Aggie Defense vs Clemson Offense

Rankings are from 2018 unless otherwise noted

A strong performance against Texas State moved the defense up considerably, but they face a much stronger test this week in the 15th ranked OSP+. This is a very different group than the one that escaped from Kyle Field with a win in 2018. Many of the current stars hadn’t even started shining yet, Trevor Lawrence looked like a true freshman and threw only 9 passes, Travis Etienne had 8 carries for 44 yards and a 50% Success Rate, and Justyn Ross left College Station without a single reception. It took nearly half the season for Dabo’s offense to find it’s feet, and it still finished Top 10 in every category on the radar. They were good, and they’ll be good again this season.

But this defense is also likely to be good, even if it still is slightly unproven. Last season the Tigers struggled to run the ball against the Aggie DL, turning in a 32% Success Rate, but when they got loose... they did damage thanks to poor tackling from the linebackers and secondary (Clemson finished with 6.4 Highlight Yds/Opportunity). The Aggie secondary has to do better than the 2.47 IsoPPP they gave up in the passing game last year, and they will be tested by one of the best receiving corps on the schedule and a Hesiman candidate at QB.

Special Teams

The next Top 50 Special Teams SP+ unit Clemson produces will be its first since 2015, but they returned a lot of experience from lat year’s squad that finished 95th. It didn’t matter much last season for the Tigers, because who needs to kick field goals or punt when you can just score at will? Are there any other teams out there with elite talent at every position and an excellent coach, who has struggled in special teams situations over the years? I wonder if that’s ever come back to bite any teams of that caliber. Probably not.

The one area of football Clemson doesn’t seem to have been able to figure out happens to be a relative strength for the Ags. Braden Mann remains poised for a great Ray Guy victory lap and will hopefully make the Tiger offense work a little harder by pinning them back deep with a few more Piss Missiles.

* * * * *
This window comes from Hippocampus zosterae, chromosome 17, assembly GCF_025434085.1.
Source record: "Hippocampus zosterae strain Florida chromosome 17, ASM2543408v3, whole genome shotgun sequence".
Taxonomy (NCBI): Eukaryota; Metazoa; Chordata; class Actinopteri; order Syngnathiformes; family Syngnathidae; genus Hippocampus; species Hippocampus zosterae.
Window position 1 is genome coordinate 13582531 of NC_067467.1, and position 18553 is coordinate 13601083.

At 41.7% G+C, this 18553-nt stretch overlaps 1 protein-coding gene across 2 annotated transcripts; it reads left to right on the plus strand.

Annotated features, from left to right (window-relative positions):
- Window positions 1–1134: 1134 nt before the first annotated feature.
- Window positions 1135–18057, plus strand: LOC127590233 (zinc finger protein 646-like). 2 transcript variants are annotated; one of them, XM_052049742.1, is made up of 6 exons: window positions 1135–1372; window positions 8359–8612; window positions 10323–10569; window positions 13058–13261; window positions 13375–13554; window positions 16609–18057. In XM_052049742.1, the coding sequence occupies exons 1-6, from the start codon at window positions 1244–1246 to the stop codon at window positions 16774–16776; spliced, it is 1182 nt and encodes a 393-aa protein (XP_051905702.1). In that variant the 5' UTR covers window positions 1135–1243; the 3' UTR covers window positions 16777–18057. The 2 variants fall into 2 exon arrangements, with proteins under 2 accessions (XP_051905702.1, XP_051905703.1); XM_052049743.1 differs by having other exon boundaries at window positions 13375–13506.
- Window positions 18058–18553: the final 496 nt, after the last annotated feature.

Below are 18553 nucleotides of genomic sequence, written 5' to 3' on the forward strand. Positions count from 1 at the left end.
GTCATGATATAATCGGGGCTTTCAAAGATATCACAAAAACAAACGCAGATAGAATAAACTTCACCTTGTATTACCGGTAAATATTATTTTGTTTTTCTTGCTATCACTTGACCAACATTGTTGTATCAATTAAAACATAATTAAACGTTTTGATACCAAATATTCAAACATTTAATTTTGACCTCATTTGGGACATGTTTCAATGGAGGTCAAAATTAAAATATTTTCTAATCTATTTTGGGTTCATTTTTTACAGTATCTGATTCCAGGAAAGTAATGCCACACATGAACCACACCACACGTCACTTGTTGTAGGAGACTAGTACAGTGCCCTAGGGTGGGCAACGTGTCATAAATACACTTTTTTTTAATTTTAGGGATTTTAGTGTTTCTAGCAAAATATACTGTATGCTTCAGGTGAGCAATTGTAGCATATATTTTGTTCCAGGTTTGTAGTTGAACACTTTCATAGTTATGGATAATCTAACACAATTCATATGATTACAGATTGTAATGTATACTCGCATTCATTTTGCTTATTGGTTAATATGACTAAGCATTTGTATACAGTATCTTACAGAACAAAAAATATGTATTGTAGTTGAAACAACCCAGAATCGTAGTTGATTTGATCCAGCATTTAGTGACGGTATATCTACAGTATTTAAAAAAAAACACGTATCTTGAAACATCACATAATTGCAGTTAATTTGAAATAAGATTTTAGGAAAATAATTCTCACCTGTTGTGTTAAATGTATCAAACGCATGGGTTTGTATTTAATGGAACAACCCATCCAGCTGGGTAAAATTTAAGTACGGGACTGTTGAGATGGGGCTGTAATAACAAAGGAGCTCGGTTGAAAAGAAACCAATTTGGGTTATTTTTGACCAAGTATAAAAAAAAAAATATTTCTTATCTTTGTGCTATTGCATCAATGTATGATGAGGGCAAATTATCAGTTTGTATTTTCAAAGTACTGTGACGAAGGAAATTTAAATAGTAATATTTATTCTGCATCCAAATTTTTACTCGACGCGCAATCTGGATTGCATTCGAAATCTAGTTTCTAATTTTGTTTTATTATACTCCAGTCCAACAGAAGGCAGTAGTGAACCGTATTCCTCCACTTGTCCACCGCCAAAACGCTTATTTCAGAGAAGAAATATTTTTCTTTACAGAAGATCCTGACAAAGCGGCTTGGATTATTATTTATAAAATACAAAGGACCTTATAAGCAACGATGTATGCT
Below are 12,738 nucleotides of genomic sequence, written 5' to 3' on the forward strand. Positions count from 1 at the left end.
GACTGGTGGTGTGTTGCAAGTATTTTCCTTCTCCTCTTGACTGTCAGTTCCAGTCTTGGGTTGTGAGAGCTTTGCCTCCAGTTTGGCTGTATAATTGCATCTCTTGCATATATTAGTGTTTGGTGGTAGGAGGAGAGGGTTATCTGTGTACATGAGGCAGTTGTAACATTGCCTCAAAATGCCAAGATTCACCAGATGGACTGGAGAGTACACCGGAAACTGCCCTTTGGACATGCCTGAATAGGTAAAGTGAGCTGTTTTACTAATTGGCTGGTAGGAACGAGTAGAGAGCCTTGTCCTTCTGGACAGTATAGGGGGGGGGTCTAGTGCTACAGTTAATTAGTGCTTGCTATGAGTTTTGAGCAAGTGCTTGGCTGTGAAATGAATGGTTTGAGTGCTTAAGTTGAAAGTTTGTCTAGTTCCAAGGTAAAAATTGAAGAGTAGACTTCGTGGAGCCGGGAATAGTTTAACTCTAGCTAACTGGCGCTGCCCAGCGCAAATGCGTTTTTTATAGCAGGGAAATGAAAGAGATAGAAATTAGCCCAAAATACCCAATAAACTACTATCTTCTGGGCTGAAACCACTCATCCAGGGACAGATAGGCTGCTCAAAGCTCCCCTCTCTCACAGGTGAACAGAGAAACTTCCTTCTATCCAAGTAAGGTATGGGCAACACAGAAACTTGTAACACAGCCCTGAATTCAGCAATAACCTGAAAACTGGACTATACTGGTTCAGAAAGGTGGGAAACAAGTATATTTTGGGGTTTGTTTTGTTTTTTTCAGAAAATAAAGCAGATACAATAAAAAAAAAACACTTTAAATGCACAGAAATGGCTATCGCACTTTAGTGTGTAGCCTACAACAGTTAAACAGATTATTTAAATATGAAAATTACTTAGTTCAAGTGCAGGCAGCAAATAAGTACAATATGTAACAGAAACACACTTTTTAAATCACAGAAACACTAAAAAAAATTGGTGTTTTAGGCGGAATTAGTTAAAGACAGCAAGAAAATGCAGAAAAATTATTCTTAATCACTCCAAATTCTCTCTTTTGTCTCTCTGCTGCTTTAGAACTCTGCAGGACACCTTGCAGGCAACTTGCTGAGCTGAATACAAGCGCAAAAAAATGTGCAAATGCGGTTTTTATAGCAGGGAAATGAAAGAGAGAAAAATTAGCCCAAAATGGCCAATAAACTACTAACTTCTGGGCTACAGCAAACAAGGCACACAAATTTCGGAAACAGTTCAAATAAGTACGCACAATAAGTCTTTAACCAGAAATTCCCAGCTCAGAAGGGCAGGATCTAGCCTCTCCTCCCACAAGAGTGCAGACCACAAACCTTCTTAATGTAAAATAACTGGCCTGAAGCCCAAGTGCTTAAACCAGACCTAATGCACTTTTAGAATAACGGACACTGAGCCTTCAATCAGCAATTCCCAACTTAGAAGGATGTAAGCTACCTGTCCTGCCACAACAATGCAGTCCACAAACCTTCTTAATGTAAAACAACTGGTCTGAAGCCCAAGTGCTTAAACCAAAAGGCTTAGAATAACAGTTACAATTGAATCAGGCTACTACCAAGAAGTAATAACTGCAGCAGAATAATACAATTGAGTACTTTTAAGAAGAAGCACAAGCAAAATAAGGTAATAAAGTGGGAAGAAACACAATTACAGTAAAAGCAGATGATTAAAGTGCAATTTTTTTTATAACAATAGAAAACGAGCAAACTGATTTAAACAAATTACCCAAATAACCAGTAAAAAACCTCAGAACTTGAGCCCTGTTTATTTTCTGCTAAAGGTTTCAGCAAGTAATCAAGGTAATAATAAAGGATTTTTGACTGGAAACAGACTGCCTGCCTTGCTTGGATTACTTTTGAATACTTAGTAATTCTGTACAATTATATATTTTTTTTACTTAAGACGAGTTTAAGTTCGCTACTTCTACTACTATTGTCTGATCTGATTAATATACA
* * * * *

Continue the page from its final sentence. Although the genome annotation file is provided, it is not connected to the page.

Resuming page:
Anything the Numbers Don’t Tell Us?

These two coaches know each other well. Dabo currently leads with a 6-4 record against Jimbo, and is enjoying a 5 game win streak against his former ACC competitor.

What’s the Verdict?

You can look at the overwhelming orange in the charts above and start panicking, and nobody would blame you. However, it’s worth noting that at this point in 2018 this was a game between the #3 ranked Tigers and the #25 Aggies in SP+, and the good guys were one bullshit ruling questionable call bad break away from really shocking some people. So, how can Texas A&M pull this off?

  • The Return of Clemson Kellen: Check out this chart below courtesy of Paul Sabin from ESPN. It will likely cause some conflicting feelings. On the one hand, he is clearly improving as a QB and his performance in last year’s game proves he can play at a high level. On the other hand... he played that good last year and still couldn’t bring home a W? Still, we need him to at least not regress this week in order to give the Ags a chance again, and I think we’ll see him handle the pressure well. Minimal turnovers (an absolute must) and smart throws, take what they’ll give you so you can force their talented group on the back end to give us space up front so we can...